• Attend virtual events with our leading contributors
Register Now
Login

Latest stories

  • How to handle stress while teaching in a foreign country
    How to handle stress while teaching in a foreign country

    Teaching English in a foreign country is likely to be one of the most demanding experiences you'll ever have. It entails relocating to a new country, relocating to a new home, and beginning a new career, all of which are stressful in and of themselves, but now you're doing it all at once. And you'll have to converse in a strange language you may not understand.

  • Is Learning Fun for You, Teacher?
    Is Learning Fun for You, Teacher?

    Over the weekend, my family of five went to an Orlando theme park, and I decided we should really enjoy ourselves by purchasing an Unlimited Quick Queue pass. It was so worth the money! We rode every ride in the park at least twice, but one ride required us to ride down a rapidly flowing river, which quenched us with water. It was incredible that my two-year-old was laughing as well. We rode the Infinity Falls ride four times in one day—BEST DAY EVER for FAMILY FUN in the Sun! The entire experience was epic, full of energizing emotions and, most importantly, lots of smiles. What made this ride so cool was that the whole family could experience it together, the motions were on point, and the water was the icing on the cake. It had been a while since I had that type of fun, and I will never forget it.

  • Free recycling-themed resources for KS1 and KS2
    Free recycling-themed resources for KS1 and KS2

    The Action Pack is back for the start of the brand new school year, just in time for Recycle Week 2021 on 20 - 26 September, to empower pupils to make the world a better and more sustainable place. The free recycling-themed resources are designed for KS1 and KS2 and cover the topics of Art, English, PSHE, Science and Maths and have been created to easily fit into day-to-day lesson planning.

  • Inspire your pupils with Emma Raducanu
    Inspire your pupils with Emma Raducanu

    Following the exceptional performance from British breakthrough star Emma Raducanu, who captured her first Grand Slam at the US Open recently, Emmamania is already inspiring pupils aged 4 - 11 to get more involved in tennis - and LTA Youth, the flagship
    programme from The LTA, the governing body of tennis in Britain, has teachers across the country covered.

  • 5 ways to boost your school's eSafety
    5 ways to boost your school's eSafety

    eSafety is a term that constantly comes up in school communities, and with good reason. Students across the world are engaging with technology in ways that have never been seen before. This article addresses 5 beginning tips to help you boost your school’s eSafety.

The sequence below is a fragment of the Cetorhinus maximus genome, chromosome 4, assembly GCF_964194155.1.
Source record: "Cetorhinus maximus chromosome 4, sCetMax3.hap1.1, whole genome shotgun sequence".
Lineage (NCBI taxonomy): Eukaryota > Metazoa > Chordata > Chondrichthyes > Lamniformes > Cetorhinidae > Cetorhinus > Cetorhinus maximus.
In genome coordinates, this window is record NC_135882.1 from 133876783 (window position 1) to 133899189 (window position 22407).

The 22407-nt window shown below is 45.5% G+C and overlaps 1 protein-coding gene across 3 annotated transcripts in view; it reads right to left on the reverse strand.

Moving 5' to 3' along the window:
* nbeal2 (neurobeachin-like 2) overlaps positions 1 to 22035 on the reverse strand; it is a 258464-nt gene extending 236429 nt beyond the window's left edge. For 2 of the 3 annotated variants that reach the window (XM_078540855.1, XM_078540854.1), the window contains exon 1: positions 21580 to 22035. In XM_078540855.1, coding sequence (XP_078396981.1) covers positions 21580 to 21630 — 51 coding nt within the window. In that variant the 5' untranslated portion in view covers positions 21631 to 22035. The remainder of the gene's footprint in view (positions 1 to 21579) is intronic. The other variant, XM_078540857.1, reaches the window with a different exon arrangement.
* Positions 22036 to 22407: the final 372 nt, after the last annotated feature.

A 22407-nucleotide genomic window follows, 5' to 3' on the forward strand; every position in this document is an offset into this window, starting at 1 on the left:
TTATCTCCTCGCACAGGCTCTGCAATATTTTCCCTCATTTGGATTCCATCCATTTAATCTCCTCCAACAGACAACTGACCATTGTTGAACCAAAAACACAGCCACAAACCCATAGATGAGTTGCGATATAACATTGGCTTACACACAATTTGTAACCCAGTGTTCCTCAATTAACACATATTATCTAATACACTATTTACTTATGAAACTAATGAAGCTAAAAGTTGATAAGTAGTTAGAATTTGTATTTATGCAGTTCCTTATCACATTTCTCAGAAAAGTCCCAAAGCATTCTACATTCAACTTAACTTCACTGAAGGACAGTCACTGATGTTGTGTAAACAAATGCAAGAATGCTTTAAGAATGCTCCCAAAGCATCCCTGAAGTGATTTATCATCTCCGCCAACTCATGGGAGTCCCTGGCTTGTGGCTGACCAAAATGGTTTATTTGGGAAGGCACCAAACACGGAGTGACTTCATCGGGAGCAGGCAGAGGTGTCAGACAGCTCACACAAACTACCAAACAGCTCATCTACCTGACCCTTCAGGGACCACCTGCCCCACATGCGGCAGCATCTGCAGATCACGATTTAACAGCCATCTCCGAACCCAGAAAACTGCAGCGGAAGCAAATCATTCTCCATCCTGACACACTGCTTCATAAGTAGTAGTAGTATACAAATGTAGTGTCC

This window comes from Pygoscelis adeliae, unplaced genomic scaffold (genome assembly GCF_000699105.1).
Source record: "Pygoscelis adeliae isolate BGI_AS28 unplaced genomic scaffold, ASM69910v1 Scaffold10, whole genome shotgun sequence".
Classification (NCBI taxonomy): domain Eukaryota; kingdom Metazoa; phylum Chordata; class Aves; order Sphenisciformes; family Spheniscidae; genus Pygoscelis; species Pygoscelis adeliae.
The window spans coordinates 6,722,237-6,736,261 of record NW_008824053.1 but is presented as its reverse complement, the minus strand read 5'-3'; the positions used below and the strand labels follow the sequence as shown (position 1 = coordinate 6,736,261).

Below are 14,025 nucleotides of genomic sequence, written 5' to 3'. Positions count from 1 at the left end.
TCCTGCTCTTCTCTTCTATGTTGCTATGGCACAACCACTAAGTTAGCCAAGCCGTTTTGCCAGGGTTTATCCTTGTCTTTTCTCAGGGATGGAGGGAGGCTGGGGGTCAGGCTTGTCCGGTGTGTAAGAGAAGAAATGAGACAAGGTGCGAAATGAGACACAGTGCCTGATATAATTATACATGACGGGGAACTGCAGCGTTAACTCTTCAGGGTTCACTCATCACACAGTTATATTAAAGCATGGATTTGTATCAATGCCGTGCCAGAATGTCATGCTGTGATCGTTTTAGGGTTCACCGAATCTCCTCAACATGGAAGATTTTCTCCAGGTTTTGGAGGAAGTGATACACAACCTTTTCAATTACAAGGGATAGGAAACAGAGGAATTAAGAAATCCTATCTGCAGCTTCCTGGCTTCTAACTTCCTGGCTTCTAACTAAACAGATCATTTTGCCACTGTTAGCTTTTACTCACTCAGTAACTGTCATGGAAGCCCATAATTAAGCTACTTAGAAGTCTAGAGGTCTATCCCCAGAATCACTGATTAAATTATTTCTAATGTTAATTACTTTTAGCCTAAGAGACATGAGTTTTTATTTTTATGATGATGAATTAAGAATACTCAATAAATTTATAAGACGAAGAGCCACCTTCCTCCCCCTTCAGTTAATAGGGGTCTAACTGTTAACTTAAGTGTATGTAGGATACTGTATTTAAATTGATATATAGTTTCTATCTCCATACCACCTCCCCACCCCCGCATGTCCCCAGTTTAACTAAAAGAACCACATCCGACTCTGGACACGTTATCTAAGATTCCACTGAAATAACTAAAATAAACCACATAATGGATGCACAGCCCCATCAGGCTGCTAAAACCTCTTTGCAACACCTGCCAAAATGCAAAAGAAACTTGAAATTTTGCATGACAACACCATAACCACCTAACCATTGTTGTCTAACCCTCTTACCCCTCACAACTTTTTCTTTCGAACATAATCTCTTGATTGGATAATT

• Tackling inequality in EdTech
    Tackling inequality in EdTech

    We have all been devastated by this pandemic that has swept the world in a matter of weeks. Schools have rapidly had to change the way they operate and be available for key workers' children. The inequalities that have long existed in communities and schools are now being amplified by the virus.

  • EdTech review & The Curriculum Lab
    EdTech review & The Curriculum Lab

    The world is catching up with a truth that we’ve championed at Learning Ladders for the last 5 years - that children’s learning outcomes are greatly improved by teachers, parents and learners working in partnership. 

  • Reducing primary to secondary transition stress
    Reducing primary to secondary transition stress

    As school leaders grapple with the near impossible mission to start bringing more students into schools from 1st June, there are hundreds of thousands of Year 6 pupils thinking anxiously about their move to secondary school.

  • Generation Z and online tutoring: natural bedfellows?
    Generation Z and online tutoring: natural bedfellows?

    The K-12 online tutoring market is booming around the world, with recent research estimating it to grow by 12% per year over the next five years, a USD $60bn increase. By breaking down geographic barriers and moving beyond the limits of local teaching expertise, online tutoring platforms are an especially valuable tool for those looking to supplement their studies in the developing world, and students globally are increasingly signing up to online tuition early on in their secondary education schooling. 

  • Employable young people or human robots?
    Employable young people or human robots?

    STEM skills have been a major focus in education for over a decade and more young people are taking science, technology, engineering, and maths subjects at university than ever before, according to statistics published by UCAS. The downside of this is that the UK is now facing a soft skills crisis and the modern world will also require children to develop strong social skills as the workplaces are transformed by technology. 

In order to make our website better for you, we use cookies!

Some firefox users may experience missing content, to fix this, click the shield in the top left and "disable tracking protection"